Legislative Testimony: LB 958, Property Tax Limits

Legislative Testimony: LB 958, Property Tax Limits

Chairman Gloor and Members of the Revenue Committee, my name is Jim Vokal and I am the CEO of the Platte Institute for Economic Research. Thank you for this opportunity to speak in support of LB 958.

LB 958, the Property Tax Relief Initiative, would slow the growth of property taxes levied by political subdivisions by tightening current spending limits and levy limit overrides on local governments. This approach would strengthen spending restraint to reduce the reliance on property taxes.

As the Committee is well aware, the Tax Foundation ranks Nebraska’s mean property tax rate as the 7th highest[1] in the nation and the 13th highest in per capita collection.[2]

Local spending in Nebraska has ballooned in recent years, consuming an ever increasing share of the state GDP. In 2015, local spending was roughly 11 percent of Nebraska’s gross state product. The only states with proportionally higher local government spending were Mississippi and New York.[3] Additionally, the U.S. Census Bureau calculated that in Nebraska, local property taxation raised nearly $3.1 billion in 2013, or 77 percent of local tax revenues.[4]

These startling statistics demonstrate that local spending restraint is essential to control property taxes in Nebraska. LB 958 would encourage local governments to do this by limiting the budgeted growth of restricted funds.

Specifically, the bill strikes the exclusions for capital improvements, sinking funds for equipment purchases, and expenditures in support of interlocal agreements. According to research done by Mercatus for the Platte Institute, checks on political subdivisions are most effective when bound to spending rather than revenue.[5] LB 958 follows this approach.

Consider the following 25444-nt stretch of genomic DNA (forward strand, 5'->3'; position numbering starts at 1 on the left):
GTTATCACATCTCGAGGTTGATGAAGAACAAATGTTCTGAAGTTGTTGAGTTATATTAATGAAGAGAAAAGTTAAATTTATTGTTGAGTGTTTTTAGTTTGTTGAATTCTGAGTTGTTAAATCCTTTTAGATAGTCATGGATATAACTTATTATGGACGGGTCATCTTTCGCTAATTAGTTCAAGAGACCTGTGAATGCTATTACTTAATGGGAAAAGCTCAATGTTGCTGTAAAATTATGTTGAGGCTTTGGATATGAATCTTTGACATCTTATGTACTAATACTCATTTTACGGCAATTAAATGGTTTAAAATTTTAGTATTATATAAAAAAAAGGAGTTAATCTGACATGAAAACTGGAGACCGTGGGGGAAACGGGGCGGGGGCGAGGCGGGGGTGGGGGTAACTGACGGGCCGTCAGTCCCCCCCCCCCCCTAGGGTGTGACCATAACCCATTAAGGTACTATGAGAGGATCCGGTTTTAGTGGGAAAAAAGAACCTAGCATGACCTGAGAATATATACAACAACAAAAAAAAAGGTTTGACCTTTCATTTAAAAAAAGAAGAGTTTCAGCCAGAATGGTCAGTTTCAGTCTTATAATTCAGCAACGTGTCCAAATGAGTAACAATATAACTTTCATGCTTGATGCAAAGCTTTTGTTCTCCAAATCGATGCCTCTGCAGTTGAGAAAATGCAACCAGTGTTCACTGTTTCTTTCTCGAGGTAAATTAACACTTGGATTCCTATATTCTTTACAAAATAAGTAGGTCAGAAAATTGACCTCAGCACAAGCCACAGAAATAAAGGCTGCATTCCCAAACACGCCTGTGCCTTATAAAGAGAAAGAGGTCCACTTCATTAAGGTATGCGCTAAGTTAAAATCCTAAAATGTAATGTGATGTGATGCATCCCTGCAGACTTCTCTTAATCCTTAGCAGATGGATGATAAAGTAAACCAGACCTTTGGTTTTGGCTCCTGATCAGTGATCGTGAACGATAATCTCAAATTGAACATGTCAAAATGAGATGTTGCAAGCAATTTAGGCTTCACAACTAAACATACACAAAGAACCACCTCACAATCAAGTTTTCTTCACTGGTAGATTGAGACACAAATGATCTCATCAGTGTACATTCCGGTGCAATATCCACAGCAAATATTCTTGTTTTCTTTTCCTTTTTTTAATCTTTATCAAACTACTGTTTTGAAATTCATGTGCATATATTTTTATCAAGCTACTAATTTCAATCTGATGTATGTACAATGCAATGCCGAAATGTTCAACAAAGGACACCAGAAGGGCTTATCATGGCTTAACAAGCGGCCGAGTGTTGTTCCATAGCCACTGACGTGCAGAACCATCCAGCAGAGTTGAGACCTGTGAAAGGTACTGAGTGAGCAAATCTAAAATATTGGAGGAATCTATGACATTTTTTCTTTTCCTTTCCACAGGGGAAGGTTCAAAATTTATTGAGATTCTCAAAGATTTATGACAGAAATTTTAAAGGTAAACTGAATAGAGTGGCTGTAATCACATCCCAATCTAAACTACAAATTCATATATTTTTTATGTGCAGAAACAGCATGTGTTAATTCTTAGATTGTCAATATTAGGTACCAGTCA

As noted in our 2013 study, “Building on Success: A Guide to Fair, Simple, Pro-Growth Tax Reform for Nebraska,” released in conjunction with the Tax Foundation, valuation limits are not effective without corresponding restrictions on spending and levies.[6] With our existing levy caps, and additional restraints on overrides for bonded indebtedness, the structural changes contained in LB 958 will help moderate the growth of property taxes collected from year to year on agricultural land in Nebraska more than a direct change to ag’s assessment ratio.

Lasting change is better achieved by changing the rules of the game that shape the budget process. The pain Nebraskans feel from high property taxes is due to the financial burden applied by high rates, which are the product of local spending. Still, LB 958 would maintain local control and permit voters to override levy limits in special circumstances.

Thank you for this opportunity to testify today, and I ask that you advance this bill out of committee. I am happy to answer any questions.


[1] Walczak, Jared. “How High Are Property Taxes in Your State?” Tax Foundation, Aug. 13, 2015. http://taxfoundation.org/blog/how-high-are-property-taxes-your-state


[2] “Nebraska: The facts on Nebraska’s Tax Climate.” Tax Foundation, http://taxfoundation.org/state-tax-climate/nebraska


[3] “Comparison of State and Local Government Spending in the United States, Fiscal Year 2015.” Spending by state. USGovernmentSpending.com http://www.usgovernmentspending.com/compare_state_spending_2015pF0L


[4] U.S. Census Bureau, State and Local Government Finances, 2013, http://www.census.gov/govs/local/


[5] Mitchell, Matthew and Nick Tuszynski, “Institutions and State Spending: An Overview.” Platte Institute for Economic Research and the Mercatus Center at George Mason University. November 2012, p. 5-6. https://s3.amazonaws.com/platteinstitute-org-wp-uploads-live/uploads/2020/05/Institutions-and-State-Spending.pdf


[6] Drenkard, Scott and Joseph Henchman, “Building on Success: A Guide to Fair, Simple, Pro-Growth Tax Reform for Nebraska.” Tax Foundation, Center for State Tax Policy, October 2013, p. 38 http://taxfoundation.org/sites/taxfoundation.org/files/docs/building_on_success_nebraska.pdf

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